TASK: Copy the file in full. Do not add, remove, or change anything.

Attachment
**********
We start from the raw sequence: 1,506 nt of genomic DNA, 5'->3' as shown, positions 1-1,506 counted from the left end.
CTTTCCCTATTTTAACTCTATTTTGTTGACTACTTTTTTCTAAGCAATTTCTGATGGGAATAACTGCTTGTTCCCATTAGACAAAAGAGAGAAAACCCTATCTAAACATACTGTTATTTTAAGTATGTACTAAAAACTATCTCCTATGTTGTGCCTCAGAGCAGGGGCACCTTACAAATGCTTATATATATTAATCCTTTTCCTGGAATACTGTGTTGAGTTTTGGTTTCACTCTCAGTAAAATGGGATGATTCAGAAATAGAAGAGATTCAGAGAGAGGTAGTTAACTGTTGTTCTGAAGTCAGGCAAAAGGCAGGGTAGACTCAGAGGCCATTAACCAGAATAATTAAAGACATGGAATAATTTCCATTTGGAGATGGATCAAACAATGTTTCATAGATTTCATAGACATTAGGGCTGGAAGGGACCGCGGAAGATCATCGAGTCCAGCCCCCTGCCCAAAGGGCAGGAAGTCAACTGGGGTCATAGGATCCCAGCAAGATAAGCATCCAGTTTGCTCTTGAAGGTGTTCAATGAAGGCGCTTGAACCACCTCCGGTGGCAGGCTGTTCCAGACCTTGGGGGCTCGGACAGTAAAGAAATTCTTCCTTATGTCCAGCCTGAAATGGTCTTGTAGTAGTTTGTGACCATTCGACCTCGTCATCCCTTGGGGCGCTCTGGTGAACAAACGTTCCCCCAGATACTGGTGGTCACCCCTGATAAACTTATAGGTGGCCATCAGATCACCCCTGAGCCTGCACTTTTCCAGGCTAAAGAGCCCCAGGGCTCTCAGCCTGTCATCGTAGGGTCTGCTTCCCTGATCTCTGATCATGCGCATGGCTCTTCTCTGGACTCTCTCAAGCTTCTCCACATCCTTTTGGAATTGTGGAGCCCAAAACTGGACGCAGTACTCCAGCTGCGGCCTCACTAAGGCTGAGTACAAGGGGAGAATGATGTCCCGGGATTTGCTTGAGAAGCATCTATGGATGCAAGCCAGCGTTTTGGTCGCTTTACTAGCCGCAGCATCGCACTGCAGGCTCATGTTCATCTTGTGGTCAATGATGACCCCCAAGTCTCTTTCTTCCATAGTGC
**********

We start from the raw sequence: 1,506 nt of genomic DNA, 5'->3' as shown, positions 1-1,506 counted from the left end.
CTTTCCCTATTTTAACTCTATTTTGTTGACTACTTTTTTCTAAGCAATTTCTGATGGGAATAACTGCTTGTTCCCATTAGACAAAAGAGAGAAAACCCTATCTAAACATACTGTTATTTTAAGTATGTACTAAAAACTATCTCCTATGTTGTGCCTCAGAGCAGGGGCACCTTACAAATGCTTATATATATTAATCCTTTTCCTGGAATACTGTGTTGAGTTTTGGTTTCACTCTCAGTAAAATGGGATGATTCAGAAATAGAAGAGATTCAGAGAGAGGTAGTTAACTGTTGTTCTGAAGTCAGGCAAAAGGCAGGGTAGACTCAGAGGCCATTAACCAGAATAATTAAAGACATGGAATAATTTCCATTTGGAGATGGATCAAACAATGTTTCATAGATTTCATAGACATTAGGGCTGGAAGGGACCGCGGAAGATCATCGAGTCCAGCCCCCTGCCCAAAGGGCAGGAAGTCAACTGGGGTCATAGGATCCCAGCAAGATAAGCATCCAGTTTGCTCTTGAAGGTGTTCAATGAAGGCGCTTGAACCACCTCCGGTGGCAGGCTGTTCCAGACCTTGGGGGCTCGGACAGTAAAGAAATTCTTCCTTATGTCCAGCCTGAAATGGTCTTGTAGTAGTTTGTGACCATTCGACCTCGTCATCCCTTGGGGCGCTCTGGTGAACAAACGTTCCCCCAGATACTGGTGGTCACCCCTGATAAACTTATAGGTGGCCATCAGATCACCCCTGAGCCTGCACTTTTCCAGGCTAAAGAGCCCCAGGGCTCTCAGCCTGTCATCGTAGGGTCTGCTTCCCTGATCTCTGATCATGCGCATGGCTCTTCTCTGGACTCTCTCAAGCTTCTCCACATCCTTTTGGAATTGTGGAGCCCAAAACTGGACGCAGTACTCCAGCTGCGGCCTCACTAAGGCTGAGTACAAGGGGAGAATGATGTCCCGGGATTTGCTTGAGAAGCATCTATGGATGCAAGCCAGCGTTTTGGTCGCTTTACTAGCCGCAGCATCGCACTGCAGGCTCATGTTCATCTTGTGGTCAATGATGACCCCCAAGTCTCTTTCTTCCATAGTGC